Big Mama would have been 103 on her birthday next week, so she is in my thoughts. Although, she died fifteen years ago, her memories and funny stories echo and certain events will bring them to the forefront of my mind. In addition to being a character, she was a person of character. My grandmother had a tough time the last ten years of her life, as she worked on her feet most of her life as a clothing sales person. With osteoporosis, her body would begin falling apart and she would often fall breaking things. In fact, one doctor said he believed her hip just broke, then she fell.

She ran the Boys and Men’s Clothing sections of the stores where she worked in a large, small town. Her clients were lifelong, as men would get out of college and go see her to be fitted with a business wardrobe. My favorite story about Big Mama was when she teased her cheap boss in front of the President of the company who had come to visit. After lending the President her pen to write something down, he put it in his pocket. She said, “Sir, that is my pen. My boss is too cheap to buy us pens, so I brought that one from home.”  That got a chuckle, albeit a nervous one from her boss. She made the company so much money, she would not get chastised for telling the painful truth.

Yet, when I think about Big Mama, I think of Thanksgiving. Our ritual was to pack up our family and go to her house for the holiday. The family of one of my mother’s sisters would attend as would several of Big Mama’s close by siblings and their spouses, whose kids lived far away. Even after she could not walk much, my wife and I would go and she would direct us on how to make the various dishes. With her fingers ravaged by arthritis, I would tell her as she would micromanage too much, “Big Mama, don’t point that crooked finger at me,” to which she would laugh. To do this day, I make Big Mama’s cornbread dressing, which is the name it is given. To me, it is my way of paying it forward, as our house has become the go-to house for Thanksgiving.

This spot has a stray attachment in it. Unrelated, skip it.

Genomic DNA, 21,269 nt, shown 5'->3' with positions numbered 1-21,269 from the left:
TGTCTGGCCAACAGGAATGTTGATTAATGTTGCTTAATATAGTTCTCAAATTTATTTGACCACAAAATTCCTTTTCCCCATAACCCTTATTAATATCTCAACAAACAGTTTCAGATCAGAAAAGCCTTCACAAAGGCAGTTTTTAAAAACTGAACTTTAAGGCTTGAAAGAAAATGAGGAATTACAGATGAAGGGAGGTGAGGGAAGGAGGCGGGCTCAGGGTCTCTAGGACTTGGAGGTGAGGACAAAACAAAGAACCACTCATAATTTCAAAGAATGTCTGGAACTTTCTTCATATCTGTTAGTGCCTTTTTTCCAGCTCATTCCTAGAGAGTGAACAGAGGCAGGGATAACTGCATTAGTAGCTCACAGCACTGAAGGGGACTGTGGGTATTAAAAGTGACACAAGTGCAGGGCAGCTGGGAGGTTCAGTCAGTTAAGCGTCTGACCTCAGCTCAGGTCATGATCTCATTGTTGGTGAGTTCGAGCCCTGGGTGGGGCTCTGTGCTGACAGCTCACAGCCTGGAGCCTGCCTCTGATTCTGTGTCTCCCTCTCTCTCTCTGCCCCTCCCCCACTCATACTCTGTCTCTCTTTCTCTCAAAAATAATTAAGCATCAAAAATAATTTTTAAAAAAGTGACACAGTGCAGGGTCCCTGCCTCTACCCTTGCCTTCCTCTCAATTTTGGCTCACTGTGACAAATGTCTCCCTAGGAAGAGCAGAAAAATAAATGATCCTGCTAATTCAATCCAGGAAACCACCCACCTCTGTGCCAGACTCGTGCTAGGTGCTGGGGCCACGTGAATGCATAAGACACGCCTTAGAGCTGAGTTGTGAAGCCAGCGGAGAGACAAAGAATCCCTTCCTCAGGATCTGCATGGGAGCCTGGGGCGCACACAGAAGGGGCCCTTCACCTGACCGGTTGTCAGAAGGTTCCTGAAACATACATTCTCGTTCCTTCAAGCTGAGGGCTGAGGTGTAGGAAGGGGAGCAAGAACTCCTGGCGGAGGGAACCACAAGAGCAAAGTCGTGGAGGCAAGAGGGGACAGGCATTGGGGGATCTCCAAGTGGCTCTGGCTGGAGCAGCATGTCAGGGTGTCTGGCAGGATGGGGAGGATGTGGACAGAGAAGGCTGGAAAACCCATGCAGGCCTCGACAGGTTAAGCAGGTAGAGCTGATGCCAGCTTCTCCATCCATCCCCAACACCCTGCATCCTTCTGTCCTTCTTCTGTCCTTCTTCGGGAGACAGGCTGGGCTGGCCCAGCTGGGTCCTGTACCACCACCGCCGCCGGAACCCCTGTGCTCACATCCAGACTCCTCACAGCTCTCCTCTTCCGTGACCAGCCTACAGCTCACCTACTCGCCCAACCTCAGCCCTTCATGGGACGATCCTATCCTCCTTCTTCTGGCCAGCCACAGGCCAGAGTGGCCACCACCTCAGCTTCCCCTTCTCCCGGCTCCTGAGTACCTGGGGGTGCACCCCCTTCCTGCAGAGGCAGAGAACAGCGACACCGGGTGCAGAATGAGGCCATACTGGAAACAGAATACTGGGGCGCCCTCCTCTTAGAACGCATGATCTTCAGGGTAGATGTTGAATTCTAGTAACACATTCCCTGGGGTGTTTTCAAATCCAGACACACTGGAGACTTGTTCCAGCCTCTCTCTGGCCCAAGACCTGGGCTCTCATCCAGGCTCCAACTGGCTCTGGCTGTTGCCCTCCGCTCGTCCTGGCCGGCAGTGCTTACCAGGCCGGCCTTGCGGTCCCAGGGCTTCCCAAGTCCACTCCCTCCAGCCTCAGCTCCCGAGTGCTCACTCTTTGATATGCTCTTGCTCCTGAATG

Big Mama was the next youngest of a family of twelve. The rhythm method was not very effective as a birth control means. She got her large personality from her mother, whom everyone in the community called Mama, even my mother and her sisters. Mama was also the local medicine woman, as the hospital was so far away. Big Mama told us the story of her younger brother who knocked his front teeth out as he attempted being a gymnast unsuccessfully. Mama sat him down and boiled some water, while she rinsed his teeth off. She placed a towel in the hot water and gave it a quick rinse and told her youngest son to shove the towel into his gums. The gums swelled up and she jammed his teeth back in and they held. Big Mama learned from the best.

I have written before about my quiet grandfather. He and Big Mama were a perfect match, a yin and yang. My grandfather that I knew was my step grandfather, as Big Mama’s first husband did not stay home very much. She divorced him at a time when few people did, so it shows that she was not going to live with her mistake any longer. Being a small community, everyone understood. But, her greatest heartbreak was when she had to bury her youngest child, my favorite aunt. No mother or father should have to bury a child. I cannot imagine a greater heartbreak. While hard, we are heartbroken, but less surprised when we have to bury a spouse as we know that is part of the pact. Yet, a child should outlive his or her parents. Even when the child is in her fifties, it is still hard, especially after the child had health issues all her life.

She mourned my aunt’s passing until she died. Like any mother and daughter, they butted heads, but loved each other greatly. We all did. Big Mama, you are the best. You are one of the biggest characters I have known. You also were a person of character. We are better for having known you and you are still missed. Happy Birthday.